The Case Against Circumcision

British Journal of Sexual Medicine: Pages 6-8, September/October 1994.

John P Warren and Jim Bigelow argue that the practice of circumcision, still widespread in some countries, has little to commend it, and much to answer for

SUMMARY: The origin of circumcision as a form of ancient sacrifice is discussed. Recently described information about the structure and function of the prepuce is presented. It is suggested that the prepuce is responsible for much of the erogenous sensation in the penis. The indications for circumcision are considered. Unnecessary circumcisions are still being carried out. The methods and results of foreskin restoration in circumcised men are referred to. It is recommended that circumcision should be avoided whenever possible and that there is a need for further research into the location and function of sensory receptors in the male genitalia and the psychological effects of circumcision.

The origins of circumcision are lost in antiquity. Male circumcision is depicted in Egyptian tombs 5,000 years ago1, while Gairdner refers to evidence that it has its origins long before this in prehistory up to 15,000 years ago2. We do not know with certainty why this operation was carried out, but many writers have suggested that it was a sacrificial rite. No doubt human sacrifice was widespread, and it seems likely that substitutes for this practice included the sacrifice of domestic animals and mutilations of the human body, of which circumcision is just one example. Circumcision would usually have been carried out as an initiation ordeal at about the time of puberty, but there was a tendency for the age at which it was performed to shift earlier, so that Jewish ritual circumcision has been carried out on the eighth day of life since biblical times.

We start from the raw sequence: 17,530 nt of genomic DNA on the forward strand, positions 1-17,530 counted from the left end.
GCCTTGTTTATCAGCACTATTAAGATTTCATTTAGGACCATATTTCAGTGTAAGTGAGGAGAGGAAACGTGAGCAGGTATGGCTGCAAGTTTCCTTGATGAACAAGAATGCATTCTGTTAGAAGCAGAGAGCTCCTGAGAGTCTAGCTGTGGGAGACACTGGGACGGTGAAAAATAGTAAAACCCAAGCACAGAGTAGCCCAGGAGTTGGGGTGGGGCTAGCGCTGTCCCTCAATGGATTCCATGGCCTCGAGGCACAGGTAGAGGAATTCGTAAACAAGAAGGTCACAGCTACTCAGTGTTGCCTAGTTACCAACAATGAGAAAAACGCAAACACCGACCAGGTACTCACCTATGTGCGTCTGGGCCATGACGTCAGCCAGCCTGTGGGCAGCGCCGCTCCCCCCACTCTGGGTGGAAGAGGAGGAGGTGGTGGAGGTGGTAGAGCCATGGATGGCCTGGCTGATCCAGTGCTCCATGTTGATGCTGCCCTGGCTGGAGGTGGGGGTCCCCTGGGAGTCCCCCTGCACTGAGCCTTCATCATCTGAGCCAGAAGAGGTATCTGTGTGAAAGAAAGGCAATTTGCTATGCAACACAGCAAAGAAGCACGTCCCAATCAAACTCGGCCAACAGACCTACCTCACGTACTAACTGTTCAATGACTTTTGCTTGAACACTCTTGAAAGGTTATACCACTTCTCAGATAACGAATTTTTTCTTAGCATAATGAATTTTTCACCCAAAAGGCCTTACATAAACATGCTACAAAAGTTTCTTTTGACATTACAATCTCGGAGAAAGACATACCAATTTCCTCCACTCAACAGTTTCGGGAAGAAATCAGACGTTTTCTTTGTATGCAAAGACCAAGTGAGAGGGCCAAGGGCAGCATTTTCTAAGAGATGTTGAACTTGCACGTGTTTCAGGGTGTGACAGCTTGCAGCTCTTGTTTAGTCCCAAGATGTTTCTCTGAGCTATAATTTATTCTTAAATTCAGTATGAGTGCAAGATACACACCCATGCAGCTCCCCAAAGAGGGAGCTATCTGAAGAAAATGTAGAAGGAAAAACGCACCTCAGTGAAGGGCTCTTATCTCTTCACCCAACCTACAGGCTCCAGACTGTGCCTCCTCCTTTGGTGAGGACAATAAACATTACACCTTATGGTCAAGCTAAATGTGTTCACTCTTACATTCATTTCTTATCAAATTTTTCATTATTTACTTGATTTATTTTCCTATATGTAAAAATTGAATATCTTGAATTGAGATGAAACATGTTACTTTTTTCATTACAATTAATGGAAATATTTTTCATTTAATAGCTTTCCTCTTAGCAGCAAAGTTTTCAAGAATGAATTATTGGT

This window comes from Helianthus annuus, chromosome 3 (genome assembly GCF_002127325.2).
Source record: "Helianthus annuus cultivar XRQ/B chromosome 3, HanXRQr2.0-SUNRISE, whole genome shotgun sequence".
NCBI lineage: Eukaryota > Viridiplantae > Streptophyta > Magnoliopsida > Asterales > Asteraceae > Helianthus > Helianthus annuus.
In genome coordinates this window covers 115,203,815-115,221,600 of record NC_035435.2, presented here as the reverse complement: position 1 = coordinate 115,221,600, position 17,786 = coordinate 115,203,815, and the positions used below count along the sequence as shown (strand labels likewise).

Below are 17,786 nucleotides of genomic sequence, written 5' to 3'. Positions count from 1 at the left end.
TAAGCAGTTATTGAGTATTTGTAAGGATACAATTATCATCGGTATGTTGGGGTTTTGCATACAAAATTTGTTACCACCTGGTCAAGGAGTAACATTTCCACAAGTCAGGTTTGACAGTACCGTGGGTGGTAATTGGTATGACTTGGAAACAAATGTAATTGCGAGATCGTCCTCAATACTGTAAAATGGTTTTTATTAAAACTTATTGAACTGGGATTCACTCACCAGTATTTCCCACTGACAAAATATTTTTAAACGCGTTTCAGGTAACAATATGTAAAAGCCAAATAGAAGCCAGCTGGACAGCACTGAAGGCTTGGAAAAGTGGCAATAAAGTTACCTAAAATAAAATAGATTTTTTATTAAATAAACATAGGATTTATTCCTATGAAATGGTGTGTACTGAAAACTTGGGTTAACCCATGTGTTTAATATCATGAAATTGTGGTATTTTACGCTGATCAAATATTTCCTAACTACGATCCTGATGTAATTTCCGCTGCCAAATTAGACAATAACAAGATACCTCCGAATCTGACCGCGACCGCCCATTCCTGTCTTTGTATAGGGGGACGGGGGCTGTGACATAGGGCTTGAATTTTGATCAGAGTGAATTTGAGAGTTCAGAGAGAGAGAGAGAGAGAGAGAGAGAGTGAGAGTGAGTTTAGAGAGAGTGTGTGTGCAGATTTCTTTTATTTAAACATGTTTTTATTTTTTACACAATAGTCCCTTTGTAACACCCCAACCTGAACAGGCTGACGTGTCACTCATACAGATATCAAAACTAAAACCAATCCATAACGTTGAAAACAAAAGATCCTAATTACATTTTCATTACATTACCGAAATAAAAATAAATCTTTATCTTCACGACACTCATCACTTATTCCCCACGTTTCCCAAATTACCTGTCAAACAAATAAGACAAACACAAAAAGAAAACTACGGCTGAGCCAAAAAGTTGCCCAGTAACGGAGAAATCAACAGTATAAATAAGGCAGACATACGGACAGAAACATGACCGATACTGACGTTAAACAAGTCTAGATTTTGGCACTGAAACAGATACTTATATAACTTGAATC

Ritual circumcision is particularly popular and widespread geographically. An important aspect of sacrifice is the shedding of blood, and circumcision is a notoriously bloody operation, and even in modern surgical conditions haemorrhage can be a problem. A rate of up to 2% is reported by Denton 3, sometimes requiring blood transfusion. Gellis 4 reported that there were more deaths in the USA from the complications of circumcision than from carcinoma of the penis. One can only guess what the mortality from haemorrhage and infections might be in primitive or ancient communities.

Another aspect of sacrifice is that the object which is forfeited should be valuable. The greater the value of the object sacrificed, the more worthy the sacrifice. This should make us wonder what are the value and function of the prepuce. If it were just a useless flap of skin, it would not be much of a sacrifice, and one might just as well shave off one's beard or cut one's toenails. Evidence will be provided below to indicate that the prepuce plays a major role in ensuring the sensitivity of the penis during sexual acts and that circumcision greatly reduces the possibilities of pleasurable sensations. This makes it an ideal sacrificial object, as the circumcised male is able to function normally in society and to procreate, but suffers permanent impairment of sexual enjoyment and bears a visible, life-long reminder of his sacrifice.

The development, structure and function of the prepuce

Although the penis in general is well described in the medical literature as regards its structure and function, not much attention has been paid to the prepuce. It is generally described as a fold of skin which protects the glans. Its embryological development has been described by Gairdner2, who also described how its development is incomplete at birth and that separation of the prepuce from the glans takes place at a variable time in childhood, 90% being separated by the age of 3 years. Øster5 described what happens to the remaining 10% and showed that if these penises were not interfered with, natural separation would follow in all but 1% by the age of 17.